I don’t get stressed anymore when I’m driving.
All it took was for me to not exceed the speed limit. I’m not sure whether it was my navigation system repeatedly telling me to “obey all traffic laws” each time I started the car, or my wife reminding me that I needed to be a good role model for our soon‑to-be driving 16-year-old son. I admit that this was much easier for me to do after I gave up my Jaguar for a Lincoln Navigator. It holds much more baseball equipment!
There is an exception to not exceeding the speed limit. … Read the rest
Over the past three months, my wife and I have been up and down the east coast driving our son to and from baseball tournaments and college showcases. Invariably, each drive back home has taken twice the time it should have because of road construction. On Sunday, Waze, my favorite navigation app, said that the drive would take just two hours and 32 minutes. Four traffic delays because of road construction delayed us for another two and a half hours.
Delays, delays, delays. Nearly every coaching call with a salesperson is about a delayed closing. Nearly every coaching call with … Read the rest
My latest data mining project reveals that the answer to this question is a partial correlation.
Check out tables 1 and 2 in this article and you’ll see just what I mean.
All of the data in this article comes from Objective Management Group’s (OMG) evaluations and assessments of nearly 1.8 million salespeople.
The first table shows the percentage of salespeople that have the Qualifier competency as a strength. Look at the difference between elite salespeople where 93 percent have it as a strength versus weak salespeople where only 9 percent have it as a strength. Also notice that the … Read the rest
During the summer they dig up streets, repave roads, and repair bridges. That leads to epic traffic jams, long commutes and tremendous amounts of frustration. And you’re late! I’ve been doing my best impression of the digging, without the paving and repairing. Several of my recent articles have been based on Objective Management Group’s (OMG) data from the evaluations of 1.8-million sales professionals, and like the road work, we’re gonna continue to dig!
In this article, we will look to determine whether there is a correlation between sales percentile, sales pipeline, and sales performance.
OMG includes a pipeline analysis as … Read the rest
What the Data Tells Us
I can’t remember a spring where the pollen was worse than in 2018. You go to the car wash and an hour later your beautiful car is covered in yellow crud and you’re out $20. A waste.
Perhaps you have an irrigation system with a rain sensor that tells the controller that your lawn and flower beds don’t need to be watered today because it is pouring outside. Yet, when you look out the window you see that the sprinklers are running despite the existence of a rain sensor. A waste.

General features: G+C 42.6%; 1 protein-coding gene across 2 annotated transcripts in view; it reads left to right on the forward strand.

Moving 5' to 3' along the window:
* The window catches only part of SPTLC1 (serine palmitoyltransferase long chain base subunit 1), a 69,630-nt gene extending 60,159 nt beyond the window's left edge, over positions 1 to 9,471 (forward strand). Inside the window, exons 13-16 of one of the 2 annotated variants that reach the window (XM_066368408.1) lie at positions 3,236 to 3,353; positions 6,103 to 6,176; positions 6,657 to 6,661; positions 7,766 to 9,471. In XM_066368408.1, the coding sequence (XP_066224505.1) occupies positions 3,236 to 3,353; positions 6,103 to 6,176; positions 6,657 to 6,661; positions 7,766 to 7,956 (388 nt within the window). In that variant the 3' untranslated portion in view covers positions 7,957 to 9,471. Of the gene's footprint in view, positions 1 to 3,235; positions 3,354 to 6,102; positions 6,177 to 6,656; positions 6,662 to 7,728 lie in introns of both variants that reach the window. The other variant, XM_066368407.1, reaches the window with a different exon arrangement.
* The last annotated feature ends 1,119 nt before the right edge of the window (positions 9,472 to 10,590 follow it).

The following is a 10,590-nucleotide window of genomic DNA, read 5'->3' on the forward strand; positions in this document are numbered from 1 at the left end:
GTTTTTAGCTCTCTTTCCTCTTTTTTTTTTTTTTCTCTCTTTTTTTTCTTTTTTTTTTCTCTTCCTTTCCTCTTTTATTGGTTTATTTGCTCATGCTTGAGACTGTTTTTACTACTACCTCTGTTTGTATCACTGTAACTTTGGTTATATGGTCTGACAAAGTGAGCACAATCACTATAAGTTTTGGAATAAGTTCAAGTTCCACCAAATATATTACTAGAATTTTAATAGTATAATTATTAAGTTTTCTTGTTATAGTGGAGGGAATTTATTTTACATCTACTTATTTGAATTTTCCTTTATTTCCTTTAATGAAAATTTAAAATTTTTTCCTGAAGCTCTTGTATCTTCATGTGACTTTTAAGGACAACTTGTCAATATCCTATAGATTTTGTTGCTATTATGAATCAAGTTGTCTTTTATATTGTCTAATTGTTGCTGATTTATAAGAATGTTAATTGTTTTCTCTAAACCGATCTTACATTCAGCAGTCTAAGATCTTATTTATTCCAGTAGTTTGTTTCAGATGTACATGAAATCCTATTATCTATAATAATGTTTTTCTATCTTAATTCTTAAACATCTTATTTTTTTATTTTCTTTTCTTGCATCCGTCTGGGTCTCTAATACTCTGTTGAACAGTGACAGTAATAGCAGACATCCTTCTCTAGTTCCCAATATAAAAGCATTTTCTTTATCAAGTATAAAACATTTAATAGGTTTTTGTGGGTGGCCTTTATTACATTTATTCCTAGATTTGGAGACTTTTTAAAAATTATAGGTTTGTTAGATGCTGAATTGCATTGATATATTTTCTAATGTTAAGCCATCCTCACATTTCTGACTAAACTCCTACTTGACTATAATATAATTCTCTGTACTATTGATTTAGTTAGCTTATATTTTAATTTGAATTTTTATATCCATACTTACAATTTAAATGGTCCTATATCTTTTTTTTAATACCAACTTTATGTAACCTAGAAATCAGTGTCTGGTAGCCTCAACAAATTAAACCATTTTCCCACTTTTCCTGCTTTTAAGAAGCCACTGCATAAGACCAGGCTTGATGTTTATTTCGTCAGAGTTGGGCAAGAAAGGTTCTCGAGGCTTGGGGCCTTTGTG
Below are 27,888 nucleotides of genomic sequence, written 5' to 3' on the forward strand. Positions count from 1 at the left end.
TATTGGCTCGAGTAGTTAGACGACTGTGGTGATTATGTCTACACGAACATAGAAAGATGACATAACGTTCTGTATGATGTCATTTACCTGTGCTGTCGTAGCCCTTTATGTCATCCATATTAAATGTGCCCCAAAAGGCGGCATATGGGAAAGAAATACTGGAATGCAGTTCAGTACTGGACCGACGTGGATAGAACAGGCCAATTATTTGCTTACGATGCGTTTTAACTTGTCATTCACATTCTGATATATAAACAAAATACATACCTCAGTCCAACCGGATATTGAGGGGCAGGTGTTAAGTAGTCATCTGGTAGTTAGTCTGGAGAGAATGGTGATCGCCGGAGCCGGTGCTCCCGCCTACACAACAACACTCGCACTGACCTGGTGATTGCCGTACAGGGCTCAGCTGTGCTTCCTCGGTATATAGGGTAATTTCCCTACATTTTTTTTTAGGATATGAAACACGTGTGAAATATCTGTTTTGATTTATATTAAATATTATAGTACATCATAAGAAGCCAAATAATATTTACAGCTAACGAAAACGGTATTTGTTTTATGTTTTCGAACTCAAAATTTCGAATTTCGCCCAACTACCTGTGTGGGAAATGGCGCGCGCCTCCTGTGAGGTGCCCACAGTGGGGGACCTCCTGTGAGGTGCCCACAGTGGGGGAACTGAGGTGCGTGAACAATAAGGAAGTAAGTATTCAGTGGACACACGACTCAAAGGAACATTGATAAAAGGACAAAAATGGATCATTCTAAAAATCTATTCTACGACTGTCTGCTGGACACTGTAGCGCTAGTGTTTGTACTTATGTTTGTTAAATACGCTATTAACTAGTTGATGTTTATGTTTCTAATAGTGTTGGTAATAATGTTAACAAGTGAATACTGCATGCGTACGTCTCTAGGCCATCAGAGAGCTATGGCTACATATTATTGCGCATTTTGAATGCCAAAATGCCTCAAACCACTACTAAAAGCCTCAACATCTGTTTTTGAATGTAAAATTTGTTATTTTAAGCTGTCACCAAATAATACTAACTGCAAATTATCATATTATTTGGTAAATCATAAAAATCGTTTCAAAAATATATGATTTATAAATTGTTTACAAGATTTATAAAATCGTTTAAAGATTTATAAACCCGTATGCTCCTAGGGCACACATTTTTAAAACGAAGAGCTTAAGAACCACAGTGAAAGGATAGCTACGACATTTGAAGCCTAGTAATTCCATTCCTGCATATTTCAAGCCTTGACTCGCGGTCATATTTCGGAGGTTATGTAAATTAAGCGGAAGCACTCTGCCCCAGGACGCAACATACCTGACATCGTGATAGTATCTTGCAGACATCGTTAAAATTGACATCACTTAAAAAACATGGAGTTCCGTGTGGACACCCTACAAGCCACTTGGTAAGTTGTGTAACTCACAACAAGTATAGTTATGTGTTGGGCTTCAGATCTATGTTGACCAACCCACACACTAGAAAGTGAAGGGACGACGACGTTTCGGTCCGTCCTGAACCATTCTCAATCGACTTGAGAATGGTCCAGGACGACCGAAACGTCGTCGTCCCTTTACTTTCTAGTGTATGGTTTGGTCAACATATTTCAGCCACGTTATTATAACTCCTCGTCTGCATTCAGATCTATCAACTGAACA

Did you ever spend … Read the rest
I don’t know about you but for every benefit I get from LinkedIn, I get an equal amount of frustration. Some people, like me, have criteria for who they will invite and whose invitation they will accept on LinkedIn. How many times has this happened to you?
Someone invites you to join their LinkedIn network or asks if they can join yours. You accept. And then it happens….
In the first example, I received this message a week after I accepted this individual’s invitation:
“Hello Dave, I noticed we haven’t had a chance to talk yet having been connected now … Read the rest
Yesterday, a sales manager I was coaching asked me to explain the difference between a great question and a tough question. I gave him the one-minute version but this article has the expanded version of that answer.
I’ll use my world as an example and ask you to translate accordingly.
In my world, while I might occasionally be on a first call with a senior sales leader, I am most frequently speaking with the CEO. With CEOs, the most-common issue they articulate is “I’m not sure we have the right sales leader.”
We have three levels of questions and it’s … Read the rest
Several recent LinkedIn posts have urged readers to pick up the phone instead of trying to find new opportunities by using social media. I wrote a very popular article about using the phone three years ago called “The Next Can’t Miss Game Changer for Sales.”
I have data that show that the very people who don’t score well at hunting (reluctant, ineffective or both) also score poorly at social selling while those who score the highest for hunting score higher for social selling too. Check out this data:
- The weakest 10% of all salespeople own the lowest average scores for
… Read the rest